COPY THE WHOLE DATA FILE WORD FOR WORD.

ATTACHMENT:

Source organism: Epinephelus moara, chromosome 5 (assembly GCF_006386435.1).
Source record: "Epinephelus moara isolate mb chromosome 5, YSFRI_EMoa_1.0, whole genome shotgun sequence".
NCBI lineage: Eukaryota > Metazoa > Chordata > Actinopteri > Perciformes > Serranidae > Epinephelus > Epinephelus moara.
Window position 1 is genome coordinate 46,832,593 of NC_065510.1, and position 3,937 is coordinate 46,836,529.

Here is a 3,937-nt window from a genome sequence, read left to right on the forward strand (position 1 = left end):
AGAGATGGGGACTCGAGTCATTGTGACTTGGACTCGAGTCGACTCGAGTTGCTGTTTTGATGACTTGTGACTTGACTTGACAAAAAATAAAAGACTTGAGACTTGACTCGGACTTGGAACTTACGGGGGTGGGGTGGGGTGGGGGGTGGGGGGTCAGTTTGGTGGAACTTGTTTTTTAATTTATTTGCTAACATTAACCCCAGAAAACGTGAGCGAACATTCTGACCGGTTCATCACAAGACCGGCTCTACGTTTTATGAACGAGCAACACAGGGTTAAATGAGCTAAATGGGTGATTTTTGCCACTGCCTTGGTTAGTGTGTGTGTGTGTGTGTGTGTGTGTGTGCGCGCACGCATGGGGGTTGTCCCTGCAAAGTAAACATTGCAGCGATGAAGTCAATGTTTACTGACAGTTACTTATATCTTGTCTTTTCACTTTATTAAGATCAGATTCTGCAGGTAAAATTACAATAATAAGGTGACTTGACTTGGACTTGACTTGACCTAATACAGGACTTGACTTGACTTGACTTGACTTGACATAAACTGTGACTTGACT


Source organism: Epinephelus moara, chromosome 5 (assembly GCF_006386435.1).
Source record: "Epinephelus moara isolate mb chromosome 5, YSFRI_EMoa_1.0, whole genome shotgun sequence".
NCBI lineage: Eukaryota > Metazoa > Chordata > Actinopteri > Perciformes > Serranidae > Epinephelus > Epinephelus moara.
Window position 1 is genome coordinate 46,832,593 of NC_065510.1, and position 3,937 is coordinate 46,836,529.

Here is a 3,937-nt window from a genome sequence, read left to right on the forward strand (position 1 = left end):
AGAGATGGGGACTCGAGTCATTGTGACTTGGACTCGAGTCGACTCGAGTTGCTGTTTTGATGACTTGTGACTTGACTTGACAAAAAATAAAAGACTTGAGACTTGACTCGGACTTGGAACTTACGGGGGTGGGGTGGGGTGGGGGGTGGGGGGTCAGTTTGGTGGAACTTGTTTTTTAATTTATTTGCTAACATTAACCCCAGAAAACGTGAGCGAACATTCTGACCGGTTCATCACAAGACCGGCTCTACGTTTTATGAACGAGCAACACAGGGTTAAATGAGCTAAATGGGTGATTTTTGCCACTGCCTTGGTTAGTGTGTGTGTGTGTGTGTGTGTGTGTGTGCGCGCACGCATGGGGGTTGTCCCTGCAAAGTAAACATTGCAGCGATGAAGTCAATGTTTACTGACAGTTACTTATATCTTGTCTTTTCACTTTATTAAGATCAGATTCTGCAGGTAAAATTACAATAATAAGGTGACTTGACTTGGACTTGACTTGACCTAATACAGGACTTGACTTGACTTGACTTGACTTGACATAAACTGTGACTTGACT